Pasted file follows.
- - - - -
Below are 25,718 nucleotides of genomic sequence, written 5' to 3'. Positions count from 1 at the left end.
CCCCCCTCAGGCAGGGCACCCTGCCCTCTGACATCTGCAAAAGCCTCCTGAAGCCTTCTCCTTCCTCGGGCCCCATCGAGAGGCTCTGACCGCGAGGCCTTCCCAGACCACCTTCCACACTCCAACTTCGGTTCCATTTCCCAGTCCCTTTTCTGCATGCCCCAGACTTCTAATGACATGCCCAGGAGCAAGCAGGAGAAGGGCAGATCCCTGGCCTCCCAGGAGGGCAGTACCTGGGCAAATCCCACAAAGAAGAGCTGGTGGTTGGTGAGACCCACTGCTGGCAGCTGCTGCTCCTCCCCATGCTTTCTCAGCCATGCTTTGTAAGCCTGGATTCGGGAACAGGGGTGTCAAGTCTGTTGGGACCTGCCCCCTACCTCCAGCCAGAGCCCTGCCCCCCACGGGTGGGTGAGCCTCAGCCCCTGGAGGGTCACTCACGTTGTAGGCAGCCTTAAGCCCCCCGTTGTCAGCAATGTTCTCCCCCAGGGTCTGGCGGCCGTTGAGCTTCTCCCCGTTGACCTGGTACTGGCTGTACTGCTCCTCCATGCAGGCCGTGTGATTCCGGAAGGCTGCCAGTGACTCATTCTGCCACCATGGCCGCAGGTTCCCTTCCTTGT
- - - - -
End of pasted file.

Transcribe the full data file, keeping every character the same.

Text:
Below are 25,718 nucleotides of genomic sequence, written 5' to 3'. Positions count from 1 at the left end.
CCCCCCTCAGGCAGGGCACCCTGCCCTCTGACATCTGCAAAAGCCTCCTGAAGCCTTCTCCTTCCTCGGGCCCCATCGAGAGGCTCTGACCGCGAGGCCTTCCCAGACCACCTTCCACACTCCAACTTCGGTTCCATTTCCCAGTCCCTTTTCTGCATGCCCCAGACTTCTAATGACATGCCCAGGAGCAAGCAGGAGAAGGGCAGATCCCTGGCCTCCCAGGAGGGCAGTACCTGGGCAAATCCCACAAAGAAGAGCTGGTGGTTGGTGAGACCCACTGCTGGCAGCTGCTGCTCCTCCCCATGCTTTCTCAGCCATGCTTTGTAAGCCTGGATTCGGGAACAGGGGTGTCAAGTCTGTTGGGACCTGCCCCCTACCTCCAGCCAGAGCCCTGCCCCCCACGGGTGGGTGAGCCTCAGCCCCTGGAGGGTCACTCACGTTGTAGGCAGCCTTAAGCCCCCCGTTGTCAGCAATGTTCTCCCCCAGGGTCTGGCGGCCGTTGAGCTTCTCCCCGTTGACCTGGTACTGGCTGTACTGCTCCTCCATGCAGGCCGTGTGATTCCGGAAGGCTGCCAGTGACTCATTCTGCCACCATGGCCGCAGGTTCCCTTCCTTGT